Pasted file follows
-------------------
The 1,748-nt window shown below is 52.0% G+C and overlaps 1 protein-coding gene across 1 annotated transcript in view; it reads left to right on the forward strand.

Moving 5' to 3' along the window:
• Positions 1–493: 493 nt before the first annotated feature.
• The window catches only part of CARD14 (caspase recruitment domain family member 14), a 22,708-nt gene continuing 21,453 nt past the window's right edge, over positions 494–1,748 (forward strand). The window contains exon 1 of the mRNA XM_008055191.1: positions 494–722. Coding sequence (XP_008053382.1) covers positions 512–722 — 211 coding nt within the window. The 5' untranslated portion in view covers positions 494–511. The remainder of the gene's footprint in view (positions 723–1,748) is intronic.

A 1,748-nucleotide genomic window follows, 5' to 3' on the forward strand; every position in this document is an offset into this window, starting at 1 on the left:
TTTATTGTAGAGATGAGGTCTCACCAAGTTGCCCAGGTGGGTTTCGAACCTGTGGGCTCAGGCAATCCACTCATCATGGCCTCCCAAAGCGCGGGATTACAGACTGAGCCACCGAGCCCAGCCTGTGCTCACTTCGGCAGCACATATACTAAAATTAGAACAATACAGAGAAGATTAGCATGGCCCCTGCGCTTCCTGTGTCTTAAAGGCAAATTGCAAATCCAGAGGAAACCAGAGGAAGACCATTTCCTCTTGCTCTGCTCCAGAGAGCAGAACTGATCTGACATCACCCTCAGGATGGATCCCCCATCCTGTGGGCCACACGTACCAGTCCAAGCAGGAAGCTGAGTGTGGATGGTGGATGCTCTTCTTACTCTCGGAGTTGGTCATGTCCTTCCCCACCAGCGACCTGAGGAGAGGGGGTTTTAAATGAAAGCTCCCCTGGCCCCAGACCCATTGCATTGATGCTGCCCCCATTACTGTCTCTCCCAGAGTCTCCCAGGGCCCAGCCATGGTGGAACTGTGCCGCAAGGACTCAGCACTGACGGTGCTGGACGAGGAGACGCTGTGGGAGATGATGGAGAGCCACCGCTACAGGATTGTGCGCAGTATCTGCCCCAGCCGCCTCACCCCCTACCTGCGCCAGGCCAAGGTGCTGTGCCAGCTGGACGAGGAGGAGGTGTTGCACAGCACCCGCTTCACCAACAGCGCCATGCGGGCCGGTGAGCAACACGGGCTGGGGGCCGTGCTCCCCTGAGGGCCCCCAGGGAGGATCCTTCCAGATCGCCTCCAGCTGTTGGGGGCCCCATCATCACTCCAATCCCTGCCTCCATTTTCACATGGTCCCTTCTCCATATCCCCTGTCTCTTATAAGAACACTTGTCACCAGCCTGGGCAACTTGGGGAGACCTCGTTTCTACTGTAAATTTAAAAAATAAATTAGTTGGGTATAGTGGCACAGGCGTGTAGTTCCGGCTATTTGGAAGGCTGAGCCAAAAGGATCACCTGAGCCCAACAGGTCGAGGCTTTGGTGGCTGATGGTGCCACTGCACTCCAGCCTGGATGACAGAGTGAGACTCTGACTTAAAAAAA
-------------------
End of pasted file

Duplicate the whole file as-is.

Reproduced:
The 1,748-nt window shown below is 52.0% G+C and overlaps 1 protein-coding gene across 1 annotated transcript in view; it reads left to right on the forward strand.

Moving 5' to 3' along the window:
• Positions 1–493: 493 nt before the first annotated feature.
• The window catches only part of CARD14 (caspase recruitment domain family member 14), a 22,708-nt gene continuing 21,453 nt past the window's right edge, over positions 494–1,748 (forward strand). The window contains exon 1 of the mRNA XM_008055191.1: positions 494–722. Coding sequence (XP_008053382.1) covers positions 512–722 — 211 coding nt within the window. The 5' untranslated portion in view covers positions 494–511. The remainder of the gene's footprint in view (positions 723–1,748) is intronic.

A 1,748-nucleotide genomic window follows, 5' to 3' on the forward strand; every position in this document is an offset into this window, starting at 1 on the left:
TTTATTGTAGAGATGAGGTCTCACCAAGTTGCCCAGGTGGGTTTCGAACCTGTGGGCTCAGGCAATCCACTCATCATGGCCTCCCAAAGCGCGGGATTACAGACTGAGCCACCGAGCCCAGCCTGTGCTCACTTCGGCAGCACATATACTAAAATTAGAACAATACAGAGAAGATTAGCATGGCCCCTGCGCTTCCTGTGTCTTAAAGGCAAATTGCAAATCCAGAGGAAACCAGAGGAAGACCATTTCCTCTTGCTCTGCTCCAGAGAGCAGAACTGATCTGACATCACCCTCAGGATGGATCCCCCATCCTGTGGGCCACACGTACCAGTCCAAGCAGGAAGCTGAGTGTGGATGGTGGATGCTCTTCTTACTCTCGGAGTTGGTCATGTCCTTCCCCACCAGCGACCTGAGGAGAGGGGGTTTTAAATGAAAGCTCCCCTGGCCCCAGACCCATTGCATTGATGCTGCCCCCATTACTGTCTCTCCCAGAGTCTCCCAGGGCCCAGCCATGGTGGAACTGTGCCGCAAGGACTCAGCACTGACGGTGCTGGACGAGGAGACGCTGTGGGAGATGATGGAGAGCCACCGCTACAGGATTGTGCGCAGTATCTGCCCCAGCCGCCTCACCCCCTACCTGCGCCAGGCCAAGGTGCTGTGCCAGCTGGACGAGGAGGAGGTGTTGCACAGCACCCGCTTCACCAACAGCGCCATGCGGGCCGGTGAGCAACACGGGCTGGGGGCCGTGCTCCCCTGAGGGCCCCCAGGGAGGATCCTTCCAGATCGCCTCCAGCTGTTGGGGGCCCCATCATCACTCCAATCCCTGCCTCCATTTTCACATGGTCCCTTCTCCATATCCCCTGTCTCTTATAAGAACACTTGTCACCAGCCTGGGCAACTTGGGGAGACCTCGTTTCTACTGTAAATTTAAAAAATAAATTAGTTGGGTATAGTGGCACAGGCGTGTAGTTCCGGCTATTTGGAAGGCTGAGCCAAAAGGATCACCTGAGCCCAACAGGTCGAGGCTTTGGTGGCTGATGGTGCCACTGCACTCCAGCCTGGATGACAGAGTGAGACTCTGACTTAAAAAAA